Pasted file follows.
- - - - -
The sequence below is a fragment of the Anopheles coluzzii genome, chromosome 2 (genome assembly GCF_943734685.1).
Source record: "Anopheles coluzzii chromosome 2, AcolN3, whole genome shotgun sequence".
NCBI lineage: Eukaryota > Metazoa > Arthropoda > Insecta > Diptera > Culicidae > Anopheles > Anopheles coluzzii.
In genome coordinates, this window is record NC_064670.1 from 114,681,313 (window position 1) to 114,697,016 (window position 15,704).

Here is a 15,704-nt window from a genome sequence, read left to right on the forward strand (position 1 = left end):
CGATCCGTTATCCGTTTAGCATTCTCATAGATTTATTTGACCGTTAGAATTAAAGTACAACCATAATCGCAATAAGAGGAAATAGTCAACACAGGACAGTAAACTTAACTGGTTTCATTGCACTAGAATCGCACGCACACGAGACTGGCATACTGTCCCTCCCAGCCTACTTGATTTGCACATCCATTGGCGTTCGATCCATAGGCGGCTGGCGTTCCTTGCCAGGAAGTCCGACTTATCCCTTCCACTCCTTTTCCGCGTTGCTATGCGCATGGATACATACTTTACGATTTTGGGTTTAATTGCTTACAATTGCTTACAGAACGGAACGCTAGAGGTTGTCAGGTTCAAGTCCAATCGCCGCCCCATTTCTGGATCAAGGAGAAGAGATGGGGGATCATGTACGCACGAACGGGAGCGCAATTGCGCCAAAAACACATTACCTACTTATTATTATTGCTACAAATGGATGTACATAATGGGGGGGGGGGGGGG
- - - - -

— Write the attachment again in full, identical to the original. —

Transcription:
The sequence below is a fragment of the Anopheles coluzzii genome, chromosome 2 (genome assembly GCF_943734685.1).
Source record: "Anopheles coluzzii chromosome 2, AcolN3, whole genome shotgun sequence".
NCBI lineage: Eukaryota > Metazoa > Arthropoda > Insecta > Diptera > Culicidae > Anopheles > Anopheles coluzzii.
In genome coordinates, this window is record NC_064670.1 from 114,681,313 (window position 1) to 114,697,016 (window position 15,704).

Here is a 15,704-nt window from a genome sequence, read left to right on the forward strand (position 1 = left end):
CGATCCGTTATCCGTTTAGCATTCTCATAGATTTATTTGACCGTTAGAATTAAAGTACAACCATAATCGCAATAAGAGGAAATAGTCAACACAGGACAGTAAACTTAACTGGTTTCATTGCACTAGAATCGCACGCACACGAGACTGGCATACTGTCCCTCCCAGCCTACTTGATTTGCACATCCATTGGCGTTCGATCCATAGGCGGCTGGCGTTCCTTGCCAGGAAGTCCGACTTATCCCTTCCACTCCTTTTCCGCGTTGCTATGCGCATGGATACATACTTTACGATTTTGGGTTTAATTGCTTACAATTGCTTACAGAACGGAACGCTAGAGGTTGTCAGGTTCAAGTCCAATCGCCGCCCCATTTCTGGATCAAGGAGAAGAGATGGGGGATCATGTACGCACGAACGGGAGCGCAATTGCGCCAAAAACACATTACCTACTTATTATTATTGCTACAAATGGATGTACATAATGGGGGGGGGGGGGGG